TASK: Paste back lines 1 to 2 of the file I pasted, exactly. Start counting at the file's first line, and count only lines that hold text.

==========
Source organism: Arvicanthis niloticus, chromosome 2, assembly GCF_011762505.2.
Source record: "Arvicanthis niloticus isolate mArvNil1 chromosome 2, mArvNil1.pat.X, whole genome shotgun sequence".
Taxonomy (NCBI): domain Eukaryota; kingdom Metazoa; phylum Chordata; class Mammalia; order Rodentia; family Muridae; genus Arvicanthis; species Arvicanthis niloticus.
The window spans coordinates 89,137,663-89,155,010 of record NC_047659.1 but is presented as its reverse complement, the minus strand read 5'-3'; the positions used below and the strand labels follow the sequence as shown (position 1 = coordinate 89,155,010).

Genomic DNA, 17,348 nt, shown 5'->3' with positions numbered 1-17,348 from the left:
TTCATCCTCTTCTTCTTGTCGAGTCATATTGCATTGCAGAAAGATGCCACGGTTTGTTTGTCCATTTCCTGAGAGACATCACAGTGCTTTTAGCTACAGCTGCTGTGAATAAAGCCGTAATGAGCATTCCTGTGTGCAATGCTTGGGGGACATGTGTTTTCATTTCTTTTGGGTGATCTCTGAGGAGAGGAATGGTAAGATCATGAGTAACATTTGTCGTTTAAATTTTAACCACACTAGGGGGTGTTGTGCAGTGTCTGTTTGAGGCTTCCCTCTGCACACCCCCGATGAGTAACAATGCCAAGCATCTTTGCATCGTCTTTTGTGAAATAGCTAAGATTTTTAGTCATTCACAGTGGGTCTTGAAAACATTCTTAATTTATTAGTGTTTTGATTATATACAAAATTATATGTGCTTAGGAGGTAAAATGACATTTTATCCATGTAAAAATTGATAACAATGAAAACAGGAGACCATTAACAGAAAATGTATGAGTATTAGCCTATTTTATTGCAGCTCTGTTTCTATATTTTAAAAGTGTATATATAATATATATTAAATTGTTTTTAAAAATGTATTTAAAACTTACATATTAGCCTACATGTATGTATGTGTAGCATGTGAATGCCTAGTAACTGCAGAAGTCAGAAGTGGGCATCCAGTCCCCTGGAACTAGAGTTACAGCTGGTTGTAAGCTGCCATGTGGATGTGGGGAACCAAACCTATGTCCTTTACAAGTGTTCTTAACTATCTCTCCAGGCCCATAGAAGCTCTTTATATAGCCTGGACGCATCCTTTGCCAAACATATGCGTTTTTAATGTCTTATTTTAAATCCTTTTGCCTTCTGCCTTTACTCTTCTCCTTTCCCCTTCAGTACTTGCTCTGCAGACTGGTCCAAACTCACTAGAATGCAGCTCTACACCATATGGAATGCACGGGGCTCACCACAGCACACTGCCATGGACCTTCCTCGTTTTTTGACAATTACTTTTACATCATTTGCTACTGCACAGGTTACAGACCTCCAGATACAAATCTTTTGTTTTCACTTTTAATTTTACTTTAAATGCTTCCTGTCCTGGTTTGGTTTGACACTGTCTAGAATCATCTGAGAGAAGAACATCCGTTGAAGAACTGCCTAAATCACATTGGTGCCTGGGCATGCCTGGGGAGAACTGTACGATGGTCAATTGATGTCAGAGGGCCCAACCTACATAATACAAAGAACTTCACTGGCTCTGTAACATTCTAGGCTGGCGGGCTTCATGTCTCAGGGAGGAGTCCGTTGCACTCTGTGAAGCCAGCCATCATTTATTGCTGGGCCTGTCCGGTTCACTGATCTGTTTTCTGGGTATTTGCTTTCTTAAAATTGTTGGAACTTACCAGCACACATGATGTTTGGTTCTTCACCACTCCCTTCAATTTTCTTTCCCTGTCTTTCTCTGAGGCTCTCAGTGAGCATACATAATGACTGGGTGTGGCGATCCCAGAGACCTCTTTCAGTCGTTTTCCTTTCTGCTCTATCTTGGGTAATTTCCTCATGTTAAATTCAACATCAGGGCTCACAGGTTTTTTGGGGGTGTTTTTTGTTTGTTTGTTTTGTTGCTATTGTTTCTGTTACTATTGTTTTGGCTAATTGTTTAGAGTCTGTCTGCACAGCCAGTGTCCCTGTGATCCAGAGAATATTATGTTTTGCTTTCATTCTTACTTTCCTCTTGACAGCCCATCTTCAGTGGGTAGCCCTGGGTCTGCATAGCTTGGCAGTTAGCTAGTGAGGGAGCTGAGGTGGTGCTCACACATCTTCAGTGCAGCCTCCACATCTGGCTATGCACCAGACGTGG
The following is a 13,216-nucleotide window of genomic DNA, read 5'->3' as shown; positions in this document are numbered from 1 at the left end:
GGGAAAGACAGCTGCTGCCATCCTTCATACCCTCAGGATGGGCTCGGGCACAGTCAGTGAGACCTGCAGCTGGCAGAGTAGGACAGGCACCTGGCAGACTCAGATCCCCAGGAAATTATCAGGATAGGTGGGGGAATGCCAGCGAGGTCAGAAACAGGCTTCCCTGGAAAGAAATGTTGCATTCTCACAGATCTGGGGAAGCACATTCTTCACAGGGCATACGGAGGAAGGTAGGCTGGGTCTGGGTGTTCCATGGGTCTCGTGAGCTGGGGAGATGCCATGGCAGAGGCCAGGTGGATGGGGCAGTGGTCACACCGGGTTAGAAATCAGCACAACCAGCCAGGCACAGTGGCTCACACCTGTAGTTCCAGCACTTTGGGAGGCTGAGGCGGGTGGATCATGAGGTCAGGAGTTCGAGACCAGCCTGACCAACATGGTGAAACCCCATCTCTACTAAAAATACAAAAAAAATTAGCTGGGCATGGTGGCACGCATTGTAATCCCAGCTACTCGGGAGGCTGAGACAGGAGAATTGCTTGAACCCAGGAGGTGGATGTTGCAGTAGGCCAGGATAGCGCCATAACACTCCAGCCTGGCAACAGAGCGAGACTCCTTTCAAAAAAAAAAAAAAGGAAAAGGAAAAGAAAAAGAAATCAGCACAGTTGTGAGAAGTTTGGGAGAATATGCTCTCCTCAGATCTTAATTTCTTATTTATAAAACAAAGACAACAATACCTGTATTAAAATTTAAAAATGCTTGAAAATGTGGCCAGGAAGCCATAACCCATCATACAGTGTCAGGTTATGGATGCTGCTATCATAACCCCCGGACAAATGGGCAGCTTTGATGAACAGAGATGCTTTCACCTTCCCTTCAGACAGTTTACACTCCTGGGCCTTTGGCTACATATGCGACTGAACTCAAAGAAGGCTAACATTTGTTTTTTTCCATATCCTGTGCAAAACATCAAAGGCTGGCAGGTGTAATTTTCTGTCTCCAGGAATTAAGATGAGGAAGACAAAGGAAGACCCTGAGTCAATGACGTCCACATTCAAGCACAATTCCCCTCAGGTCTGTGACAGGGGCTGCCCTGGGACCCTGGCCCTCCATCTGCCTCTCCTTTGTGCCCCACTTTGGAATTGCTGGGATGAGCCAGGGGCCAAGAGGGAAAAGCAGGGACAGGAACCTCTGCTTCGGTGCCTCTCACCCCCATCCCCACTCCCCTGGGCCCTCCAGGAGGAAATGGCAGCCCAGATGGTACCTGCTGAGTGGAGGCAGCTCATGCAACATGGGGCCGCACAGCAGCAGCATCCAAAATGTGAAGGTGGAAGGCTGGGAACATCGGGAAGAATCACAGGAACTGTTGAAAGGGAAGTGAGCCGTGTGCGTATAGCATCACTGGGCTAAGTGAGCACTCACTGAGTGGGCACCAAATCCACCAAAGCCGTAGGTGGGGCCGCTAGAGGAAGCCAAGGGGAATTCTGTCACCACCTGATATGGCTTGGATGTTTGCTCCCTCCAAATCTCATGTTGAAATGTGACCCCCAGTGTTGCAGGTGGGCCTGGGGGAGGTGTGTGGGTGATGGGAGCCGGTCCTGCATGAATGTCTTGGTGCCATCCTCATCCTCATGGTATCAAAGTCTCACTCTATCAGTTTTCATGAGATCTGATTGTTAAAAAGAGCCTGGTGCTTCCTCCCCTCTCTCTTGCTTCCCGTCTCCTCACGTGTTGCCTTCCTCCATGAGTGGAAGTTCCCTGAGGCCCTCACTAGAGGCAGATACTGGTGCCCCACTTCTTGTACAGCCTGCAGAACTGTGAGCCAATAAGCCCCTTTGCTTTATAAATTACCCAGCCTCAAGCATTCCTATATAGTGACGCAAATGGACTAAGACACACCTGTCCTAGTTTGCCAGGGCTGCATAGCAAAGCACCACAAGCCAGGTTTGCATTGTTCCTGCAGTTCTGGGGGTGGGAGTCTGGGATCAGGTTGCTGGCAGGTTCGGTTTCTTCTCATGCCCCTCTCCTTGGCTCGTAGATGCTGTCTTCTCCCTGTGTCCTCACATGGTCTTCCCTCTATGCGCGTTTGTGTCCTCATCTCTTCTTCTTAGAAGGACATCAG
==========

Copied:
Source organism: Arvicanthis niloticus, chromosome 2, assembly GCF_011762505.2.
Source record: "Arvicanthis niloticus isolate mArvNil1 chromosome 2, mArvNil1.pat.X, whole genome shotgun sequence".